What is the current state of the law for LGBT rights at the federal and state level? Following an event hosted this spring by SVCF and Gill Foundation at SVCF’s Mountain View headquarters, in which this question was discussed, many at SVCF wanted to know more about the issue.
At the April event, which featured former U.S. Attorney General Eric Holder and was attended by SVCF donors and corporate partners, attendees learned that despite some recent civil rights victories for LGBT individuals, anti-discrimination protections at the state level vary widely, and federal protections are an inconsistent patchwork.
Among the memo’s points of information:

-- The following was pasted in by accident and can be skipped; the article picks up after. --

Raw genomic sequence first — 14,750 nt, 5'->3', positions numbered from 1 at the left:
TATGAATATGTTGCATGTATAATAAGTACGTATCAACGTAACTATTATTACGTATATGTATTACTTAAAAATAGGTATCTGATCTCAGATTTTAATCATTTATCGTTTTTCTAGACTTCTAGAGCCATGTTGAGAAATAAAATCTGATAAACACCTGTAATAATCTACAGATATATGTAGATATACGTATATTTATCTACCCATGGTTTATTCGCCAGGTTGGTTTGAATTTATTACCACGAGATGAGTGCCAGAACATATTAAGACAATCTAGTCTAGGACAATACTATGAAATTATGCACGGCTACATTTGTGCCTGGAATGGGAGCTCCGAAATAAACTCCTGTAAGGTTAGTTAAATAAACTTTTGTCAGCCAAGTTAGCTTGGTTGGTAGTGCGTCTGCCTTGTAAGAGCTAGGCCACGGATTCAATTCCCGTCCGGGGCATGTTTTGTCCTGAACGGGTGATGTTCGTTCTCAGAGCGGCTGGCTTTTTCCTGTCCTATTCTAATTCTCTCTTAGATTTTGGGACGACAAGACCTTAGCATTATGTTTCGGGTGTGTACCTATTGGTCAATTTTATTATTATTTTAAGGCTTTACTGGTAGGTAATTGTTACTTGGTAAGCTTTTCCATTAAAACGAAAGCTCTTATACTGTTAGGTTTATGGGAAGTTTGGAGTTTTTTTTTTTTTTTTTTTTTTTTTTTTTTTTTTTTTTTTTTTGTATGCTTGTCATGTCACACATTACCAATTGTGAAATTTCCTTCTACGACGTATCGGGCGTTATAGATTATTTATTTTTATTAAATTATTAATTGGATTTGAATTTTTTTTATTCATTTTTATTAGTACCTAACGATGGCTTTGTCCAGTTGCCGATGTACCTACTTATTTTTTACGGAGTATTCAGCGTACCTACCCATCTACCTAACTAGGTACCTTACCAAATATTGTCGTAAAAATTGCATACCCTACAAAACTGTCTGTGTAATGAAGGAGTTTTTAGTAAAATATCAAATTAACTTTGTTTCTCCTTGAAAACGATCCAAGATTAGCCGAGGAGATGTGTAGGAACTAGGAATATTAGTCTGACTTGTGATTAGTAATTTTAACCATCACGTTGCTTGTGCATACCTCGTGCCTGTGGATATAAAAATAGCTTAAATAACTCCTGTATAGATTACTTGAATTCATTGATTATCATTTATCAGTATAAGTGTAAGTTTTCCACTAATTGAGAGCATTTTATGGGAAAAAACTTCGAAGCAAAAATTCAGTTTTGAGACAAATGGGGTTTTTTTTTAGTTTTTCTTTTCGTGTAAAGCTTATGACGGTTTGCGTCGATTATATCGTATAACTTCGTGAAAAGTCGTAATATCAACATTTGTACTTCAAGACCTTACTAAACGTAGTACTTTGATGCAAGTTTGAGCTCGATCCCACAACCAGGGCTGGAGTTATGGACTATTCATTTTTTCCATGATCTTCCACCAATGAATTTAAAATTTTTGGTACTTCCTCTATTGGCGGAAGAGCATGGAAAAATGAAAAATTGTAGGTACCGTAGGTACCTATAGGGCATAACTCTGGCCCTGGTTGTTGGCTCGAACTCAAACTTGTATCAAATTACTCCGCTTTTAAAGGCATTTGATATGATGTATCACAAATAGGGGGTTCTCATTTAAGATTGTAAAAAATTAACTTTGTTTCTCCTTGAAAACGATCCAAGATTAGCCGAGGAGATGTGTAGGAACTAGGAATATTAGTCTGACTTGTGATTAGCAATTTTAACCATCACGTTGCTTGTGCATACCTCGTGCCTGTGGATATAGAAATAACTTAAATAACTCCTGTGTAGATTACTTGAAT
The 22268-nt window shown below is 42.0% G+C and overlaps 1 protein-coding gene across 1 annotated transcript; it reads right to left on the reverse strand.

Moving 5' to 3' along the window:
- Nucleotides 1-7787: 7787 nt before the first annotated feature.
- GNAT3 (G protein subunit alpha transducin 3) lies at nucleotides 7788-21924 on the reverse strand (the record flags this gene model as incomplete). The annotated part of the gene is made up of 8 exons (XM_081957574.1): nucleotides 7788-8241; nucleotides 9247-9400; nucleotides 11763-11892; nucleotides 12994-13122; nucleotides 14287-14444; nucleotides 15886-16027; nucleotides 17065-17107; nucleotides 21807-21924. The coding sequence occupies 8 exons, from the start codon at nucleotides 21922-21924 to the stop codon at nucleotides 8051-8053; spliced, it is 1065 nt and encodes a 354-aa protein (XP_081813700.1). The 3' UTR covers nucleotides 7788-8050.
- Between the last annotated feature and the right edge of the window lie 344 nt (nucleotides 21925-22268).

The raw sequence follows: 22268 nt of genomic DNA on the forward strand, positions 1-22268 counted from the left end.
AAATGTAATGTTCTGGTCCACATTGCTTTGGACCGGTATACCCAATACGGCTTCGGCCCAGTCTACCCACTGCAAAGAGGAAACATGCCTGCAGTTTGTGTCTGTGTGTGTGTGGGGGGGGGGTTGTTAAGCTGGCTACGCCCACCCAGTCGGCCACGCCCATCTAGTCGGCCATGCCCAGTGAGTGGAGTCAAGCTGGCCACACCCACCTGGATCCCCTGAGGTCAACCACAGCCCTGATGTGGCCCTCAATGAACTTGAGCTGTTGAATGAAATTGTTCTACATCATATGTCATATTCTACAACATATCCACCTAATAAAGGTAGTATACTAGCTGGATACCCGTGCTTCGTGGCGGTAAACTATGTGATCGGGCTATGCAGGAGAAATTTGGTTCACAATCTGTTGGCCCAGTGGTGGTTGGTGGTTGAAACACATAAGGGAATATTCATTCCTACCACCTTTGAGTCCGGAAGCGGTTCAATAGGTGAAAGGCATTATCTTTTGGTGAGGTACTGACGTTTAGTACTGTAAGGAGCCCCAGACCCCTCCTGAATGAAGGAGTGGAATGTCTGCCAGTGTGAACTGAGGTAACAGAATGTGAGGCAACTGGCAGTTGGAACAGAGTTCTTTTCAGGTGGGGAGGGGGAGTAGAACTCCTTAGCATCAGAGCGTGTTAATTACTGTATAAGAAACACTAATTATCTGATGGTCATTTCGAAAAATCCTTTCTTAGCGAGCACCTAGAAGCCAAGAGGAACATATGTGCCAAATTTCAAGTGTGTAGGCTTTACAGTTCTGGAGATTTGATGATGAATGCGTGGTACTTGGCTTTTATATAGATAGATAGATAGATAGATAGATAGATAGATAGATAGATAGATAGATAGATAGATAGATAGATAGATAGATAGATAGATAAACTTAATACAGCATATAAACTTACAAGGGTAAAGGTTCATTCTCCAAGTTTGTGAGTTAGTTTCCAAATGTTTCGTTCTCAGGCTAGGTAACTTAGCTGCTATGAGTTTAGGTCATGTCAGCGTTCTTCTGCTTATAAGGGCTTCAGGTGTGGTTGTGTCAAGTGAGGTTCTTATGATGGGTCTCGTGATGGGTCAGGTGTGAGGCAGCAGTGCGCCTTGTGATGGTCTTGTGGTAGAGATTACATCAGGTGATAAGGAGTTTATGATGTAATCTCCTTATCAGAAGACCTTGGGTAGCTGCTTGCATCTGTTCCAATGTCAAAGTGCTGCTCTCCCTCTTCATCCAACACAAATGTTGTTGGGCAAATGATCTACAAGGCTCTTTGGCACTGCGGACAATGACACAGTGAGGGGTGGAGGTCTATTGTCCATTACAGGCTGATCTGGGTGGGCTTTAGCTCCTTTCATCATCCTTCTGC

- Aside from hate crimes legislation, Congress has never enacted a civil rights statute explicitly banning discrimination on the basis of sexual orientation or gender identity. Most LGBT anti-discrimination protections are based on actions such as executive orders or court decisions;
- In the realm of education, the only federal protection for LGBT students were U.S. Department of Education guidance letters stating that discrimination on the basis of gender identity amounts to unlawful sex discrimination. But the Trump Administration rescinded those pieces of guidance in February.
- About 20 states offer some protection against discrimination for LGBT people in public accommodations (hotels, restaurants, theaters, etc.), but there is no such protection at the federal level.
The full document contains detailed information about protections for the LGBT community – or lack thereof – in the areas of health care, housing, access to credit and more. This information may be of interest to charitably minded individuals seeking to make a difference to civil rights causes.